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2010-04-29 05:05:12
MERCATOR, Gerard (1512-1594).
Asia ex magna orbis terre descriptione Gerardi Marcatoris desumpta studio et industria G.M. Iunioris.
Duisburg, 1595., 1595. A SUPERB MAP OF ASIA FROM MERCATOR'S FUNDAMENTAL ATLAS DEMONSTRATING EXCEPTIONAL CONDITION AND QUALITY OF ORIGINAL COLOR. Copper-plate engravings with original hand color, from Mercator's Atlantis Pars Altera atlas of 1595. For nearly sixty years, during the most important and exciting period in the story of modern mapmaking, Gerard Mercator was the supreme cartographer, his name, second only to Ptolemy, synonymous with forms of map projection still in use today. Although not the inventor of this type of projection, he was the first to apply it to navigational charts in such a form that compass bearings could be plotted on charts in straight lines, thereby providing sailors with a solution to an age-old problem of navigation at sea. His influence transformed land surveying and his research and calculations lead him to break away from Ptolemy's conception of the size and outline of the continents. This drastically reduced the longitudinal length of Europe and Asia and altered the shape of the Old World as visualized in the early 16th century. Unlike the work of Abraham Ortelius, a contemporary (and equally celebrated) cartographer, Mercator's maps are original. Ortelius did what most of the atlas-makers of our time are engaged in: the reduction and generalization of already existing maps. Gerard Mercator, with his sense that scientific work should be original and new, checked the current knowledge of the earth's topography against its fundamental sources and drew maps in an original manner. After his death in 1594 it was left to Mercator's son Rumold t … [Click Below for Full Description]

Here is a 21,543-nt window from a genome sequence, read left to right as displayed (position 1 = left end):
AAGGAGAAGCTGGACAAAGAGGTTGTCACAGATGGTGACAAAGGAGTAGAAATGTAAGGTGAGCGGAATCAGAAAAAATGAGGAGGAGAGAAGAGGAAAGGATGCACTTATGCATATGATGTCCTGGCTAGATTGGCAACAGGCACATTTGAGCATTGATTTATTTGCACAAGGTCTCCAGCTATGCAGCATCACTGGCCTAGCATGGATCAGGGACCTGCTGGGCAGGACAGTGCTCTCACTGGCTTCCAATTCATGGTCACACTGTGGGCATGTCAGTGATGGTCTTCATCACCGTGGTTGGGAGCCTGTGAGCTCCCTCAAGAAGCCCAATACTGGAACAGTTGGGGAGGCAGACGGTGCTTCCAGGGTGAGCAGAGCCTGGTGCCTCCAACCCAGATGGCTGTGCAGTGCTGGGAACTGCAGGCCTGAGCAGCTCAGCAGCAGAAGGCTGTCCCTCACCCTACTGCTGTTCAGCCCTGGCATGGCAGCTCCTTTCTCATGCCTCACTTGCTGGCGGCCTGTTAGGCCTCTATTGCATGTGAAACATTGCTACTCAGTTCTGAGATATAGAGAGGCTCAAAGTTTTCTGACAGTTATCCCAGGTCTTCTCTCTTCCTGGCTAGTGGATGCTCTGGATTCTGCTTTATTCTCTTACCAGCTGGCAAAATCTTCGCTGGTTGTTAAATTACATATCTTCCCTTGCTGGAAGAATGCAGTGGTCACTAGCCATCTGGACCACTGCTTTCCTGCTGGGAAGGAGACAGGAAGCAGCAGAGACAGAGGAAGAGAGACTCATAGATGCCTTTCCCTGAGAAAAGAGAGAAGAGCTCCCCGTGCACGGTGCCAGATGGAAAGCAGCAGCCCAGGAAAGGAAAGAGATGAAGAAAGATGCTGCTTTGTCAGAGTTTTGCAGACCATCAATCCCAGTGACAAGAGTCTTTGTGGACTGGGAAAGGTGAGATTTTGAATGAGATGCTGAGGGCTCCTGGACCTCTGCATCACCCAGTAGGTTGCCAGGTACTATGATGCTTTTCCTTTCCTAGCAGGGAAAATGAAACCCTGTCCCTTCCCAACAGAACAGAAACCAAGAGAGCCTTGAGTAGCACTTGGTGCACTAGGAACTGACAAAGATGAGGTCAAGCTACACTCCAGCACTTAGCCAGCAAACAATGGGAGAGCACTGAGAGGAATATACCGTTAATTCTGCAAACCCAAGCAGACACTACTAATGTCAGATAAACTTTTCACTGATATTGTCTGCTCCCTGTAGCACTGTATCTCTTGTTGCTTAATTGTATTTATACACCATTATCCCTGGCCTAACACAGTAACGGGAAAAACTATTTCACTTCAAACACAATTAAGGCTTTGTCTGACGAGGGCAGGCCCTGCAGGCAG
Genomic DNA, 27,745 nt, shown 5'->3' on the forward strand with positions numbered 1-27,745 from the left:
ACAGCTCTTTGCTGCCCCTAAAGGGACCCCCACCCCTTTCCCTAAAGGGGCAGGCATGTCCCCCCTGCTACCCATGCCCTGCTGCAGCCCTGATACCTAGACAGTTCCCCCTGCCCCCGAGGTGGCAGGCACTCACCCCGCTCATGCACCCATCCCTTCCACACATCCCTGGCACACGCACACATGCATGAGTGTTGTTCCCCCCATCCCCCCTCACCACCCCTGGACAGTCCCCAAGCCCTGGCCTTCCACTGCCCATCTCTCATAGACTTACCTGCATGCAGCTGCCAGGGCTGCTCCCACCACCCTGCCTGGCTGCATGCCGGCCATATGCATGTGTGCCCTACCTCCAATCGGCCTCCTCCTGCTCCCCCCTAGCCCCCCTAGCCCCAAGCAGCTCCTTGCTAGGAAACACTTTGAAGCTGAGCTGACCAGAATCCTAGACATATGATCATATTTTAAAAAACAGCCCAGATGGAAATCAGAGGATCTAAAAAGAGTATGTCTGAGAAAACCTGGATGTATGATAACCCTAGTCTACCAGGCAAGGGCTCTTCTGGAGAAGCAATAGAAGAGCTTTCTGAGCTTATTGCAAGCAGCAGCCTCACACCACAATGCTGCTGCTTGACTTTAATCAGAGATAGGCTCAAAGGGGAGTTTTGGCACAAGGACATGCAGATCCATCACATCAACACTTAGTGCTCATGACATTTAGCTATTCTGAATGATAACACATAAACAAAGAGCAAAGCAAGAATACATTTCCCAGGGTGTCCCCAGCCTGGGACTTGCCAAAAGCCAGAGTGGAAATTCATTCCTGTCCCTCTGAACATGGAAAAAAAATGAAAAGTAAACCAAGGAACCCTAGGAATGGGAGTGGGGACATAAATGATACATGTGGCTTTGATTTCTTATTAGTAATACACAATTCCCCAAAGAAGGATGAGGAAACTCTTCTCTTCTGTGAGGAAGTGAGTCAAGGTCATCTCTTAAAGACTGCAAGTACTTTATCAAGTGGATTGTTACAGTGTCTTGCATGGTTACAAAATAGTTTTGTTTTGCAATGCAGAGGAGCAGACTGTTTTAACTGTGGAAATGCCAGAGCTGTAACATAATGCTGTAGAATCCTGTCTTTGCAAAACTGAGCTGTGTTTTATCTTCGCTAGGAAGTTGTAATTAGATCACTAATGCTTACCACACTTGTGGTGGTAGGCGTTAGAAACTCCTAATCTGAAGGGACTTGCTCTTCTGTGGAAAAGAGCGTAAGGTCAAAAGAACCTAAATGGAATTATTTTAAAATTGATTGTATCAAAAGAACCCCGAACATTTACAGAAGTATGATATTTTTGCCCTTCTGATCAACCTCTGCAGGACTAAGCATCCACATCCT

Bookseller: Arader Galleries - Aradernyc [New York, NY, U.S.A.]

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